Presidential Studies Quarterly

Presidential Studies Quarterly is a quarterly newsletter on the subject of citizenship. Presidential Studies Quarterly is written by the Center for the Study of the Presidency and published by Sage Publications, Inc., in Thousand Oaks, Calif.

Articles from Vol. 31, No. 4, December

Congressional Support of the President: A Comparison of Foreign, Defense, and Domestic Policy Decision Making during and after the Cold War
With the end of the cold war, it seems unlikely that a broad domestic consensus will arise concerning the role of the United States in the newly emerging international order. Charles Kegley (1993), for instance, believed that the end of the cold war...
Losing Control: The Intraparty Consequences of Divided Government
The divided government literature has focused primarily on two hypotheses: that divided government changes the productivity of government and that it creates increased hostility between the parties. (1) Mayhew's work (1991), which compares the quantity...
Lyndon Johnson, Community Action, and Management of the Administrative State. (Articles)
"The people I want to help," President Johnson told White House aide Joseph Califano, "are the ones who've never held real jobs and aren't equipped to handle them. They have no motivation to reach for something better because the sum total of their...
The Contemporary Presidency: The Pressures of White House Work Life: "Naked in a Glass House". (Features)
"When they come to the White House there's no forty-hour week and they shouldn't expect it," said President Gerald Ford. (1) "It has to be almost a twenty-four-hour-a-day job for both the President and the staff." The White House is a place where the...
The Law: The "Protective Return" Pocket Veto: Presidential Aggrandizement of Constitutional Power
In recent decades, students of the presidency have debated with no little fervor the extent to which the institution has become more imperial, especially and most importantly in the realm of constitutional authority. Many have argued that presidents...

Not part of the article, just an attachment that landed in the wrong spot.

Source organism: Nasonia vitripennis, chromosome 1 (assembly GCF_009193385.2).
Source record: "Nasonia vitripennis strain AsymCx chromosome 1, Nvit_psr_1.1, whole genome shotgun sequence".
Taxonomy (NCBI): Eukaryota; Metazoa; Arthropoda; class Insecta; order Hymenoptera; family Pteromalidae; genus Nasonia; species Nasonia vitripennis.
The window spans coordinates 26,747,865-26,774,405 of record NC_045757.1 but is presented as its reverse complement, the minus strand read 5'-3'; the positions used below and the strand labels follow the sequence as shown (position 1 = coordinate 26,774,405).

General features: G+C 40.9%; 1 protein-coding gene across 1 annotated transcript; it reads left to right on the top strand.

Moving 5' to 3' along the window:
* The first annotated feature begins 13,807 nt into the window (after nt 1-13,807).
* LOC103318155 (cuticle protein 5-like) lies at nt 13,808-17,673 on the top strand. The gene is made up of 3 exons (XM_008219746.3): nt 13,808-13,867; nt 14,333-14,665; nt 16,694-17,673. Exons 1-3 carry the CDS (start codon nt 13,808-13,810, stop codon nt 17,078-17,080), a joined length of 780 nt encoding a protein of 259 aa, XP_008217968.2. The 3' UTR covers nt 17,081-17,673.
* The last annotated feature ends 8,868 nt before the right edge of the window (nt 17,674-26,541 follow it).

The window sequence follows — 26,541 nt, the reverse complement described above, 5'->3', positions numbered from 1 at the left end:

The Little State Department: McGeorge Bundy and the National Security Council Staff, 1961-65
In 1961, President John F. Kennedy and his special assistant for national security affairs, McGeorge Bundy, began a fundamental transformation of the National Security Council (NSC) system and the role of the special assistant. A decade later, amid...
The Office of Communications
The Office of Communications is one of several institutions crucial to the start-up of the White House because of the central place of effective communications in a successful presidency. (1) The four presidents elected to a second term in the post--World...
The Polls: Change and Stability in Public Assessments of Personal Traits, Bill Clinton, 1993-99
Bill Clinton's tenure as president was, on one hand, propitious and lucky, with the nation generally at peace and prosperous. But his tenure was also marked by scandal. Few presidents have been put under such close public scrutiny for their personal...
The Two Presidencies, 1984-98: A Replication and Extension. (Research Note)
Since World War II, Presidents have had much greater success in controlling the nation's defense and foreign policies than in dominating its domestic policies. --Aaron Wildavsky (1966) Wildavsky (1966) contended that in the United States there...
The White House Counsel's Office. (Articles)
The White House counsel's office is at the hub of virtually all presidential activity. Its mandate is to be watchful for and attentive to legal issues that may arise in policy and political contexts involving the president. To fulfill this responsibility,...
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